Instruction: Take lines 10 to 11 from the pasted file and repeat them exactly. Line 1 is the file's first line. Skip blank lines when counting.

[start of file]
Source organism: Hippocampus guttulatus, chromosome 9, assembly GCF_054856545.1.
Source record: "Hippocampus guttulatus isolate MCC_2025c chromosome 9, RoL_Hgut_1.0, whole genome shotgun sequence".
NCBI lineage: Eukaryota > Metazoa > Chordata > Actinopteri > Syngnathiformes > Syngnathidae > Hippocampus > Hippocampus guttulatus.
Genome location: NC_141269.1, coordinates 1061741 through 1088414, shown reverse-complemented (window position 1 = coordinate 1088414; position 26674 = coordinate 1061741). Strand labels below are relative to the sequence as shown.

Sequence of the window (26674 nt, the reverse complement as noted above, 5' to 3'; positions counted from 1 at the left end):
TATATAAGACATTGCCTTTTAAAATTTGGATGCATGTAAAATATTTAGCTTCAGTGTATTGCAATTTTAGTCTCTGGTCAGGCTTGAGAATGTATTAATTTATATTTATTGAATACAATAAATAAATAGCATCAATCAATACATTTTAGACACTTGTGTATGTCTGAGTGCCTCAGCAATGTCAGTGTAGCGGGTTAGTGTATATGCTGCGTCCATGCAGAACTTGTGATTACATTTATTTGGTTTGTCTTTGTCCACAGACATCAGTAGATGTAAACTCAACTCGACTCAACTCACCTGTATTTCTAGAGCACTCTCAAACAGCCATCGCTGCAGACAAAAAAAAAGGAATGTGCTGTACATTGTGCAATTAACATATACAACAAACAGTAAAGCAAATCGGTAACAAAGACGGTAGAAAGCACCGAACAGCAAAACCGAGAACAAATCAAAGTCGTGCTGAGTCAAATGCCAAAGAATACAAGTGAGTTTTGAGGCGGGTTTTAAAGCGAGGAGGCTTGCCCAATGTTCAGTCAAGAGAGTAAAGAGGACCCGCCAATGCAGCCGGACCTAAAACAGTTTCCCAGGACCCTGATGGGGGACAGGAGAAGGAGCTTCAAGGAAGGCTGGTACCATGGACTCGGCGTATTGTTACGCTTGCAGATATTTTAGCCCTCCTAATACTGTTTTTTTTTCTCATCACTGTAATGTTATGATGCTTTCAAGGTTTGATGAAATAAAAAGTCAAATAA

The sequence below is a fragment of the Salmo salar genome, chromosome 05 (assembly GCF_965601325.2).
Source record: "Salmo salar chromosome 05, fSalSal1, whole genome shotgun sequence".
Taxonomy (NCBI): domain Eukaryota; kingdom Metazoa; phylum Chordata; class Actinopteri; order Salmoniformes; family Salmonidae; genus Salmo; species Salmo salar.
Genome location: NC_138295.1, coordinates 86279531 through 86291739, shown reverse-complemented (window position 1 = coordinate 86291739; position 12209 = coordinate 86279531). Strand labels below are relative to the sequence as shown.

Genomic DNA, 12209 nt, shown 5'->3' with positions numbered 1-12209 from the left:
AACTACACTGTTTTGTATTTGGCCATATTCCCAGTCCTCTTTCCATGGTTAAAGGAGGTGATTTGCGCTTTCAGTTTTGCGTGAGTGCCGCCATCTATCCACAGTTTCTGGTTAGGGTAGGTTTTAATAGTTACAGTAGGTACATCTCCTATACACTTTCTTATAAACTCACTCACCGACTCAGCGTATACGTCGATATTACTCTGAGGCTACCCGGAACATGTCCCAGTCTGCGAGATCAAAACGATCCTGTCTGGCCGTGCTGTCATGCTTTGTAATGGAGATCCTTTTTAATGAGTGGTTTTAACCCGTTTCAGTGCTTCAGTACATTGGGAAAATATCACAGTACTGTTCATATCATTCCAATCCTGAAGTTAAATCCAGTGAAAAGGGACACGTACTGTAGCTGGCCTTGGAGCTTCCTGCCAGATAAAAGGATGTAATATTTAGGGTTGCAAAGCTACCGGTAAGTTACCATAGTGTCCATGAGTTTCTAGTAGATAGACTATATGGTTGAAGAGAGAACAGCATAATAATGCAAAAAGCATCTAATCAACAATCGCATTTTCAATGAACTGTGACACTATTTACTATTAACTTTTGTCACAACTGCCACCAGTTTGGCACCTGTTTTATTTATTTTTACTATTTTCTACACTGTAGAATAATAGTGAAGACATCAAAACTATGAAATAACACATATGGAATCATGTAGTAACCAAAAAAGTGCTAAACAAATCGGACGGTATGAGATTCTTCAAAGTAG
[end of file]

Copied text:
Genome location: NC_138295.1, coordinates 86279531 through 86291739, shown reverse-complemented (window position 1 = coordinate 86291739; position 12209 = coordinate 86279531). Strand labels below are relative to the sequence as shown.

Genomic DNA, 12209 nt, shown 5'->3' with positions numbered 1-12209 from the left: